Friday, September 27, 2013

Great Wars Like Ours

Every now and then I read something I just can't forget. It percolates through my brain and I can't let it go.

My current obsession:

Ok, we didn't work, and all
memories to tell you the truth aren't good.
But sometimes there were good times.
Love was good. I loved your crooked sleep
beside me and never dreamed afraid.

There should be stars for great wars
like ours.

--- Sandra Cisneros
This Is How You Lose Her by Junot Diaz

Saturday, September 7, 2013

Adventures Past & Present

I'm a little jealous this weekend. No, jealous isn't the right word. I'm envious.

Two young ladies are on an adventure this weekend. They are young and free and chasing after what they want.

I envy that.

When I was their age I was married already. What was my rush to get married so young? I didn't know who I was at 20 years old or what I really wanted. There were other things I wanted at that age, other places I wanted to be. But getting married felt expected. It felt safe. I was afraid to take a risk and chase after the unknown.

I can't regret the choices I made back then. They were the beginning of six amazing beings that I can't imagine my life without. And I certainly had some adventures of my own these past 25 years that I'm forever grateful for.

But my unknown future is pretty scary. Everyone keeps telling me I am getting a "do over". My life is a blank slate and I can make it anything I want. Sounds nice.

Except I only have a slight idea of what I want and absolutely no idea how to get there.

Any adventure I'd like to embark on now takes a small army behind me to take care of everything I do in a normal day. Any risk I consider now is very calculated constantly weighing the potential good vs potential bad outcomes.  Adventures now come with risks to not just me, but to many people around me.

And I will never make a choice to hurt them.

So I play it safe. I'd like to say I play it safe for now, but I'm pretty sure my times of just getting in the car and taking off are over. I miss it, but at the same time it's OK. Next week I'll listen to every detail of their adventure. I'll smile and laugh and maybe even cry along with them.

I'll be a little envious. And I'll be a little hopeful that maybe there is still an adventure or two left for my future.

The Divorce Chronicles

Divorce sucks.

Even if you end up better off after the ending of your marriage, (please dear God I pray I do) it still sucks.

Many times during my divorce I couldn't write. Sometimes I couldn't not.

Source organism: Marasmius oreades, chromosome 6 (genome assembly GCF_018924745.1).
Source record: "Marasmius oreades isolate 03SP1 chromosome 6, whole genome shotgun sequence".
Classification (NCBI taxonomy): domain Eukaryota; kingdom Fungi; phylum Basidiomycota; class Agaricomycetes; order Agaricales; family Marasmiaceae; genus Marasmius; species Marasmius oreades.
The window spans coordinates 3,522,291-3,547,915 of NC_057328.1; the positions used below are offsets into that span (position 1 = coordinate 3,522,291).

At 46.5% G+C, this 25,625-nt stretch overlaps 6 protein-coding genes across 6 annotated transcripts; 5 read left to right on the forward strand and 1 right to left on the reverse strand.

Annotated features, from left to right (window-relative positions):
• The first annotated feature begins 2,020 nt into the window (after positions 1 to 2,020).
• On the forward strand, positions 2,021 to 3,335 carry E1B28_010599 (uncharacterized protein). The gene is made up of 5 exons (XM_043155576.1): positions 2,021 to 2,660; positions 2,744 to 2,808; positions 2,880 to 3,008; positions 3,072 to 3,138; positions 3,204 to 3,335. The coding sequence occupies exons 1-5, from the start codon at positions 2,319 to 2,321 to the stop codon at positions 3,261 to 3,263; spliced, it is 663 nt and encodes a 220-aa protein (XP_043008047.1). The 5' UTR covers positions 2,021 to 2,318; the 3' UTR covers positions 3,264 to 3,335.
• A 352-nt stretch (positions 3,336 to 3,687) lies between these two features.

Looking over my posts this past year I can see the progression from despair, to hopelessness, to anger, to fear, to hopeful and to happiness. Now that I'm a year out, other people are turning to me asking me how I did it, how I made it through it all.

I have no freaking idea.

But people keep asking me. So I've compiled all the divorce-related posts onto one page to make it easier for anyone who wants to read them. 

Wednesday, September 4, 2013

How Did Mom Do It?

I'm not sure how old I was when my mom went back to work full time. Certainly I was still in elementary school. Maybe once my sister got into first grade? Which means I would have been in fifth grade. I'm not totally sure.

I do remember though we always had access to my mom. We could call her at work and she would always answer. She was at every school function. If there was an emergency, she immediately got up and left her job to be with us. I can only imagine how fast she must have been driving when she got the call I put my hand through the window and was in need of 50 plus stitches. (Now that I think about it, how I put my hand through the window would make a good post. It's totally all my sisters fault. Totally.)

My sister and I were very involved in sports, dance, Girl Scouts and anything else we could convince my parents we just HAD to do. My mom was the primary chauffeur.

I was thinking about all this recently as I struggle with my new role as a full-time working mom yet while still trying to be the chauffeur mom, be-there-for-my-kids mom that my mom always was.

How the hell did she do it all?

I have given this a lot of thought. I can recall very few times we had fast food for dinner. How did my mom work all day, get us to our activities and still  make dinner? And when I say dinner I don't mean the Tyson frozen chicken crap my kids have gotten used to. It was a real dinner. With real vegetables. Eaten at the table.

I don't ever remember either me or my sister standing in the kitchen crying and screaming "I HATE YOUR JOB YOU'RE NEVER HOME ANYMORE" to my mom. Yeah, that's been heard around here. Actually it's been heard around here a lot lately.

But the thing is, I'm pretty lucky to have a flexible job for now. I can't keep the job too much longer because soon I will lose my ex-husbands insurance benefits and I have no retirement savings. So it's time to start thinking more long term to take care of myself in my job search. So really, my kids have it pretty good right now and have a lot of access to me all day. I can only hope, but can't guarantee, this will continue in a new job.

But for now, I can get up and leave at a moments notice. And I have.

My kids can call me anytime. And I answer. If I can't answer my fabulous staff know to answer for me when they see it's one of my kids calling me.

If I can't drive the girls to dance myself I have an older son who helps out when he's not working himself. Or friends to call when I'm really in a bind.

As for dinner, well, I definitely haven't been as successful as my mom there. Chick-fil-A and Lenny's Subs are on our rotating schedule. We pack Lunchables for dinner on our really late nights at the dance school. Meals eaten together at the table are a rare, yet special, event.

I wonder if my mom felt like a failure as often as I do?

I hope my kids forget my failures and remember me in the way I remember my own mom.